Aluminum coatings are a promising approach to protect magnesium alloys against corrosion and thereby making them accessible to a variety of technical applications. Thermal treatment enhances the adhesion of the aluminium coating on magnesium by interdiffusion. For a deeper understanding of the diffusion process at the interface, a quantitative description of the Al-Mg system is necessary. On the basis of diffusion experiments with infinite reservoirs of aluminum and magnesium, the interdiffusion coefficients of the intermetallic phases of the Al-Mg-system are calculated with the Sauer-Freise method for the first time. To solve contradictions in the literature concerning the intrinsic diffusion coefficients, the possibility of a bifurcation of the Kirkendall plane is considered. Furthermore, a physico-chemical description of interdiffusion is provided to interpret the observed phase transitions. The developed numerical model is based on a temporally varied discretization of the space coordinate. It exhibits excellent quantitative agreement with the experimentally measured concentration profile. This confirms the validity of the obtained diffusion coefficients. Moreover, the Kirkendall shift in the Al-Mg system is simulated for the first time. Systems with thin aluminum coatings on magnesium also exhibit a good correlation between simulated and experimental concentration profiles. Thus, the diffusion coefficients are also valid for Al-coated systems. Hence, it is possible to derive parameters for a thermal treatment by simulation, resulting in an optimized modification of the magnesium surface for technical applications.
Stals, Ambroos; Jacxsens, Liesbeth; Baert, Leen; Van Coillie, Els; Uyttendaele, Mieke
2015-03-02
Human noroviruses (HuNoVs) are a major cause of food borne gastroenteritis worldwide. They are often transmitted via infected and shedding food handlers manipulating foods such as deli sandwiches. The presented study aimed to simulate HuNoV transmission during the preparation of deli sandwiches in a sandwich bar. A quantitative exposure model was developed by combining the GoldSim® and @Risk® software packages. Input data were collected from scientific literature and from a two week observational study performed at two sandwich bars. The model included three food handlers working during a three hour shift on a shared working surface where deli sandwiches are prepared. The model consisted of three components. The first component simulated the preparation of the deli sandwiches and contained the HuNoV reservoirs, locations within the model allowing the accumulation of NoV and the working of intervention measures. The second component covered the contamination sources being (1) the initial HuNoV contaminated lettuce used on the sandwiches and (2) HuNoV originating from a shedding food handler. The third component included four possible intervention measures to reduce HuNoV transmission: hand and surface disinfection during preparation of the sandwiches, hand gloving and hand washing after a restroom visit. A single HuNoV shedding food handler could cause mean levels of 43±18, 81±37 and 18±7 HuNoV particles present on the deli sandwiches, hands and working surfaces, respectively. Introduction of contaminated lettuce as the only source of HuNoV resulted in the presence of 6.4±0.8 and 4.3±0.4 HuNoV on the food and hand reservoirs. The inclusion of hand and surface disinfection and hand gloving as a single intervention measure was not effective in the model as only marginal reductions of HuNoV levels were noticeable in the different reservoirs. High compliance of hand washing after a restroom visit did reduce HuNoV presence substantially on all reservoirs. The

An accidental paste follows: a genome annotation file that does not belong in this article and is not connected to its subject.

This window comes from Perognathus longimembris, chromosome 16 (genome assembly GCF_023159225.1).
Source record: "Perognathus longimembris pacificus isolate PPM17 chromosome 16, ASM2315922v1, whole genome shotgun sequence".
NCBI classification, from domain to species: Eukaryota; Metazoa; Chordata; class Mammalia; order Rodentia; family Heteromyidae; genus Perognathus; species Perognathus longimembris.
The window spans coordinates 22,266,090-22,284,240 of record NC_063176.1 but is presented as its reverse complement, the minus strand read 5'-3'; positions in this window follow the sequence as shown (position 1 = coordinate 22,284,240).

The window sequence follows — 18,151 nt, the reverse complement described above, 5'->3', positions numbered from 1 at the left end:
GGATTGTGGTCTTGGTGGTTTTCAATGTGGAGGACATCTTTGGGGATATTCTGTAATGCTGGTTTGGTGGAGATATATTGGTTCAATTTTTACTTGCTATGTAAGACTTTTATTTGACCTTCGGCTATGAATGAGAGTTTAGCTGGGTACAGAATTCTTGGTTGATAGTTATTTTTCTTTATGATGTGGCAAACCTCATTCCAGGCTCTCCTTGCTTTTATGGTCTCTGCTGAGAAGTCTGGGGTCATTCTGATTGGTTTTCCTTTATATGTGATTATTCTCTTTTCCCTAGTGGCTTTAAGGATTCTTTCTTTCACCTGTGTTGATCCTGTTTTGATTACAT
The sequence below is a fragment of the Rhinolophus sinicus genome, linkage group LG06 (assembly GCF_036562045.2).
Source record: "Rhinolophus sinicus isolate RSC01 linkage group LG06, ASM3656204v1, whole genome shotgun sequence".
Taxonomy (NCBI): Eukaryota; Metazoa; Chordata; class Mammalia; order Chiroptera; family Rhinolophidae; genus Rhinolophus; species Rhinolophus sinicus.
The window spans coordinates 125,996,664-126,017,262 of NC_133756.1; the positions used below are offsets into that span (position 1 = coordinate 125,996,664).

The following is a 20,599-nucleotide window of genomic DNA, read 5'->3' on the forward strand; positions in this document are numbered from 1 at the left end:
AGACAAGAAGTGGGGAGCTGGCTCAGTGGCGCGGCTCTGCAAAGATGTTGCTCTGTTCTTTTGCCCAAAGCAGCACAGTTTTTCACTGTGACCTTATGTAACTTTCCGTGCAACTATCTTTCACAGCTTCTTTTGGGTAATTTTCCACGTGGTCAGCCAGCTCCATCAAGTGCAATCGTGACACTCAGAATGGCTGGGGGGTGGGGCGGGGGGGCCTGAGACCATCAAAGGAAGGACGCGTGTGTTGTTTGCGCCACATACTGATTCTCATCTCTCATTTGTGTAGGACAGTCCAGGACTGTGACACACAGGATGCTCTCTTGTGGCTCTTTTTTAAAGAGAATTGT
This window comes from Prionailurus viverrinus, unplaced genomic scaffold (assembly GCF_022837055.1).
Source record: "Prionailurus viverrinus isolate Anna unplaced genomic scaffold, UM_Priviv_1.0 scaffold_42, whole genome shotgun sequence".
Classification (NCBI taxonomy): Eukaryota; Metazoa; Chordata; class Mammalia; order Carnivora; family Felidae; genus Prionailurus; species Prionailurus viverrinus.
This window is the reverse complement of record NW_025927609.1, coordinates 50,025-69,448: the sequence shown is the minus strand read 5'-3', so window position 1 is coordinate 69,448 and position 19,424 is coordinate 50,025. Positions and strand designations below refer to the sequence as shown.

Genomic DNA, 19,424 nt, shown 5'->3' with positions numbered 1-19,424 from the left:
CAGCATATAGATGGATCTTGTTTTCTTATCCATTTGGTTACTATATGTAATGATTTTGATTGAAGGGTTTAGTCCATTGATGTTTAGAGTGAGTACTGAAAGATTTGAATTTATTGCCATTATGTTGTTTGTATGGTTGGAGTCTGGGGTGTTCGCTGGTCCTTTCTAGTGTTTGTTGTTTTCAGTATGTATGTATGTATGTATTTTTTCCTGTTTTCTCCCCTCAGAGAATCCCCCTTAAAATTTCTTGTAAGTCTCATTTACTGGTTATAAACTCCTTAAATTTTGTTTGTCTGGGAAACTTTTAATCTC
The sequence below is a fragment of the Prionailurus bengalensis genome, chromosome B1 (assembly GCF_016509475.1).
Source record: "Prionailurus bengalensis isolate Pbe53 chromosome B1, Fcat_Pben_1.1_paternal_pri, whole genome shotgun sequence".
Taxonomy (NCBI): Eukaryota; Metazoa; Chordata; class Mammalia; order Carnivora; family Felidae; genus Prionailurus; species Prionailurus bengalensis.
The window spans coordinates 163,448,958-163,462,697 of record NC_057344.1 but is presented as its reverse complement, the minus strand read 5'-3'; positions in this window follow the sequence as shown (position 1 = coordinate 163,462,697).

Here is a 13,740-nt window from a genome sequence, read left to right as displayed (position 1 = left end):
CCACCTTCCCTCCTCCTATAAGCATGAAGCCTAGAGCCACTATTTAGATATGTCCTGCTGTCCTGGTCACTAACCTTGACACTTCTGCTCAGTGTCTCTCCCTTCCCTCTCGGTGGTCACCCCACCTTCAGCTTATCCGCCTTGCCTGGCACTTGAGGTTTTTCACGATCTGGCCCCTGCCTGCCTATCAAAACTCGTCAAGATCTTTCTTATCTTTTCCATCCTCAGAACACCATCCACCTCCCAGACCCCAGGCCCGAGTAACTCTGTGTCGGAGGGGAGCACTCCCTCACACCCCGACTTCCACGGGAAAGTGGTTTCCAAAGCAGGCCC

International Nuclear Information System (INIS)
Seong, Poong Hyun
1993-01-01
A novel framework for quantitative estimates of the benefits of signals on nuclear power plant availability and economics has been developed in this work. The models developed in this work quantify how the perfect signals affect the human operator's success in restoring the power plant to the desired state when it enters undesirable transients. Also, the models quantify the economic benefits of these perfect signals. The models have been applied to the condensate feedwater system of the nuclear power plant for demonstration. (Author)
Crotta, Matteo; Rizzi, Rita; Varisco, Giorgio; Daminelli, Paolo; Cunico, Elena Cosciani; Luini, Mario; Graber, Hans Ulrich; Paterlini, Franco; Guitian, Javier
2016-03-01